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Saturday, December 10, 2011

Linux: MoBo upgrade, same hard drive

The only thing that remained the same was the two hard drives. Everything else changed. I had read that linux just loves being upgraded, so I figured what the heck.
With my Ubuntu install, I didn’t have to set any hard disk controller drivers to a default or anything like that. I simply assembled the new machine, transplanted the hard drives to the new puter, configured the BIOS, and let ‘er rip! The machine booted without a hitch, and this was an “Ancient AMD to Modern Intel” type of upgrade. The only problem I had was that it didn’t want to detect the new ethernet controller. Rather than fighting with it by trying to install an ethernet driver without a net connection on the box, I just plopped an old ethernet card in a spare PCI slot, rebooted, et voila! The ethernet was autoconfigured and I was 100% up and running again.

 Hardware either works or does not work. Two pieces of hardware are either compatible or icompatible. This is the rule. However, when the incompatibility-gap between the two pieces of hardware is small, there is almost always a way to make these two pieces work together as if they were fully compatible. This generally involves the use of one of the various types of adapters or converters. But, it may happen that the adapter is not 100% compatible with the rest of the hardware! So, what comes next in such cases? An adapter for the adapter maybe? Fortunately, in my case it was a small piece of software that came to the rescue and saved my day.
Under such complicated conditions, the only way to install a Linux distribution on a hard disk of newer technology than my old Quantums, was to:
  1. Disconnect the Western Digital hard disk from the PCI controller and leave an old Quantum HDD on the onboard IDE channel.
  2. Adjust the boot device sequence, so that the mobo boots from the CDROM device.
  3. Install Linux on the old HDD.
  4. Power-off and connect the newer HDD on the PCI controller.
  5. Move the Linux installation from the old HDD to the new one.
The move of the Linux installation would be possible by following the steps of a tutorial like the “Hard-Disk Upgrade HOWTO“, 
1. Introduction
2. Install both disks on your system
3. Unmount non-Linux partitions and network drives
4. Partition the new disk
5. Format the new disk
6. Mount the new disk
7. Copy the files from the old disk to the new disk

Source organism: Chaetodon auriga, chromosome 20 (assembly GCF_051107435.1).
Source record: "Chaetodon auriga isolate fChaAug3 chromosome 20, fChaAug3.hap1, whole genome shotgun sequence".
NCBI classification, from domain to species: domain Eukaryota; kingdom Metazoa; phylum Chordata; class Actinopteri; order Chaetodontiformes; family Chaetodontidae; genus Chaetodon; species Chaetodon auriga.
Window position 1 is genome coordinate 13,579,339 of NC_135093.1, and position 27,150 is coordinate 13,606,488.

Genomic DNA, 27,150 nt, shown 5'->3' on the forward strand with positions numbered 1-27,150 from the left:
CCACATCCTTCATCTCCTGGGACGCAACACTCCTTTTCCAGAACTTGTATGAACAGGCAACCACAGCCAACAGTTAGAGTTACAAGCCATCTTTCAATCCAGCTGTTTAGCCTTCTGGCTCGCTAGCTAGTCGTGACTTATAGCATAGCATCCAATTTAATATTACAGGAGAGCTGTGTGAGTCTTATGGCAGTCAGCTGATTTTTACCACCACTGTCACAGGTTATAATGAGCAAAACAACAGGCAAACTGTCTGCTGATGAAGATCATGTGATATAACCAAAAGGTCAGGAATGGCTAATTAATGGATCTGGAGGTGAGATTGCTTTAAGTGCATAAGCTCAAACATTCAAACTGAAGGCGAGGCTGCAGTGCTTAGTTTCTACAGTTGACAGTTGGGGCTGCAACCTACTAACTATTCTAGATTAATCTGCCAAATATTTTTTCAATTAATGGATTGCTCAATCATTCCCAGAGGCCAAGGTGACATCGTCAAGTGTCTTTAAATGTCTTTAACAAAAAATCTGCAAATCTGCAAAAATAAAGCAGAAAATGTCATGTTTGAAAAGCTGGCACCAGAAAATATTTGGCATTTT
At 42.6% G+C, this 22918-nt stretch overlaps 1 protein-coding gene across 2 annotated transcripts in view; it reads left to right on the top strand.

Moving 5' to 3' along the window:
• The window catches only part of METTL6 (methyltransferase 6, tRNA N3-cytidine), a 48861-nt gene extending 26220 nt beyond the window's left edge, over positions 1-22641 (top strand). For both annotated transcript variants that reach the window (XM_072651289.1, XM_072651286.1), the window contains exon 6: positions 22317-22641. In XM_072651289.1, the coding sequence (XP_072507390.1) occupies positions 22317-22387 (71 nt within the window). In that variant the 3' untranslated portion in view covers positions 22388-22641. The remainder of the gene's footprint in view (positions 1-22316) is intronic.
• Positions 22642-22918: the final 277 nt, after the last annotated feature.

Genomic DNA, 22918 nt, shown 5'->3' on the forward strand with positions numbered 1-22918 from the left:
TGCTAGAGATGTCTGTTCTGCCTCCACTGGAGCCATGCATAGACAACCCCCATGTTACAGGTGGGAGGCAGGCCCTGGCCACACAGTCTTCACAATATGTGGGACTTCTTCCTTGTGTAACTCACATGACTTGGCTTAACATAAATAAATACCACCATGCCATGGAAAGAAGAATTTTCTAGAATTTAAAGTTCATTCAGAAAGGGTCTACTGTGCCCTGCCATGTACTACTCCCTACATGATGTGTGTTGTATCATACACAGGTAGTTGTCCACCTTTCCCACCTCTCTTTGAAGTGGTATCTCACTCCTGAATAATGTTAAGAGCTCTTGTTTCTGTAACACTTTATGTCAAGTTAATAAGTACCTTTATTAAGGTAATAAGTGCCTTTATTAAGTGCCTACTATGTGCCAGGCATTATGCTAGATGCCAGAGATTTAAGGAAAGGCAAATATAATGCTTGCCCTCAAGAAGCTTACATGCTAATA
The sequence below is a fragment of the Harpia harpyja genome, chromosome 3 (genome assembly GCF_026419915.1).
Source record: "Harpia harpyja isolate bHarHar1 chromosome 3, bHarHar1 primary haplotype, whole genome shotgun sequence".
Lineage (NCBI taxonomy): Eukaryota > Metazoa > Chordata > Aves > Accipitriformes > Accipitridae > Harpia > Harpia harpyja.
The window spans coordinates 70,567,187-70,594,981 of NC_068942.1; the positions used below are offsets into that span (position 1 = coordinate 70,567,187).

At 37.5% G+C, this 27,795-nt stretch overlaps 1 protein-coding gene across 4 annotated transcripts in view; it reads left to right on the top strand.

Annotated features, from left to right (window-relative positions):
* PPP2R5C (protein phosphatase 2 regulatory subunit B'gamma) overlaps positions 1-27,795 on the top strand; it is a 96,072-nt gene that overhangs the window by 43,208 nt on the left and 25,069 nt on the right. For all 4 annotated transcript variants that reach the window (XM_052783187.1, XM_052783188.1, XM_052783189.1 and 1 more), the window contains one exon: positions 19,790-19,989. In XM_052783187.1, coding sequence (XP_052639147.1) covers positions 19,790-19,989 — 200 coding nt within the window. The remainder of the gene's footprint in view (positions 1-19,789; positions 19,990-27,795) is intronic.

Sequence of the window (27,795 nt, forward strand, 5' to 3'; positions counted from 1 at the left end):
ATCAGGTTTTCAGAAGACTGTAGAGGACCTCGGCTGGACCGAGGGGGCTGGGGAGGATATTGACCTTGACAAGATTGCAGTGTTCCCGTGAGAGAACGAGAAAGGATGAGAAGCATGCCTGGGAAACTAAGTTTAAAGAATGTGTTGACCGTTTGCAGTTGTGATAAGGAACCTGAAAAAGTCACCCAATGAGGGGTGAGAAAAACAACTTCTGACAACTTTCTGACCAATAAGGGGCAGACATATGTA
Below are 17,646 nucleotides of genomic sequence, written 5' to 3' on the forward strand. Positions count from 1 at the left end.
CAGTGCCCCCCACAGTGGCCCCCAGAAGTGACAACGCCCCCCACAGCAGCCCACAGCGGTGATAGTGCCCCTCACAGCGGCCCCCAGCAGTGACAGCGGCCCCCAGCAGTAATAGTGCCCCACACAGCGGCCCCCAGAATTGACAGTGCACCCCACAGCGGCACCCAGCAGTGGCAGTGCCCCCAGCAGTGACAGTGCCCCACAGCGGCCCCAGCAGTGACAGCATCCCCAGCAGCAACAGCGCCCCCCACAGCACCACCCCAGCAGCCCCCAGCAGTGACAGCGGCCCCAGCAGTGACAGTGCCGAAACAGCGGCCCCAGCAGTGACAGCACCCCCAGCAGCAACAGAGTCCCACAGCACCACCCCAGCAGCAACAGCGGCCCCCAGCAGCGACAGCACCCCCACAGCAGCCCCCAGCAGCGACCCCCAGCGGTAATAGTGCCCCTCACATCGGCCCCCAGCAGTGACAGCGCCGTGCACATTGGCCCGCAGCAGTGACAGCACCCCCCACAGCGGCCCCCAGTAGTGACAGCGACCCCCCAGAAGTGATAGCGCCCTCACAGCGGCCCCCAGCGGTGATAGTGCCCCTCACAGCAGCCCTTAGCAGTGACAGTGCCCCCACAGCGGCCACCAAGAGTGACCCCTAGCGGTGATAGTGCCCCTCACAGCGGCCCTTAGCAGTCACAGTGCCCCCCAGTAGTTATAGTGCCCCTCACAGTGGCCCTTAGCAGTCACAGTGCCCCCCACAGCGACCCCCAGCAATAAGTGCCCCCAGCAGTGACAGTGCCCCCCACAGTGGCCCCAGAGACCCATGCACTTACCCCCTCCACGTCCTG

8. Modify /new-disk/etc/fstab as appropriate
9. Prepare LILO to boot the new disk
10. Make a boot diskette (optional)
11. Remove the old disk
12. Reboot the system, modify LILO configuration file
if old-school partitions were used, or,
in the case of LVM partitions, the move could be easily performed with the following procedure:
  1. Having connected the new HDD, I would initialize the free space as a physical volume, so it could be used in an LVM setup.
  2. Then I’d add this new physical volume to the existing Volume Group, eg: vgextend volume_group /dev/sdb
  3. Finally, I would use the pvmove utility in order to move the data from the old physical volume (on the Quantum HDD) to the new physical volume (WD HDD), eg: pvmove sda sdb
One may think of other ways too, but these will do. For those of you who do not feel very comfortable with moving your installation around, read on…
Smart Boot Manager
One may wonder why I didn’t use Smart Boot Manager, which can boot the machine from any connected device, instead of doing all of this monkey stuff.
The reason is simple. The smart-boot-manager image, which is available from the project’s website, does not work for me. I tried to boot that image in qemu without success. On the other hand, smart-boot-manager images are all over the web, but… would you ever write an image, which has been downloaded from Mr.Unknown‘s home page, to your server’s hard disk Master Boot Record? I would never do that, even if I had to do twice as much monkey stuff as I have described above!
Fortunately, I soon found out that a smart-boot-manager image is included in a source that I can fully trust; in the Ubuntu ISO image, under the install directory, you will find: sbm.bin
This worked OK under QEMU:
# qemu -m 64 sbm.bin
So, after all this, here is what I did in order to install Fedora 7 directly on the new hard disk, which was connected to the PCI IDE controller.
  1. First, I removed the HDD from the PCI controller and left only the HDD on the onboard IDE controller.
  2. I set the boot sequence so that it boots from the cdrom.
  3. I used the Ubuntu CD in order to get to a console.
  4. I wrote the smart boot manager image to the Quantum hard-disk with: dd if=sbm.bin of=/dev/hda
  5. Powered-off the system and connected the new HDD to the PCI controller.
  6. I adjusted the boot sequence so to boot from the HDD on the onboard controller.
  7. Put the Fedora Rescue CD in the CDROM drive.
  8. Reboot the machine. At the Smart-Boot-Manager menu, I selected the CDROM option.
  9. IU performed a network installation and used 100MB of the HDD on the onboard controller for the /boot partition and the new disk for the rest of the system partitions using LVM.
Hardware manufacturers have managed to transform me to a monkey for a couple of days. I have wasted time and money and I still cannot decide about who I am supposed to blame for this mess.

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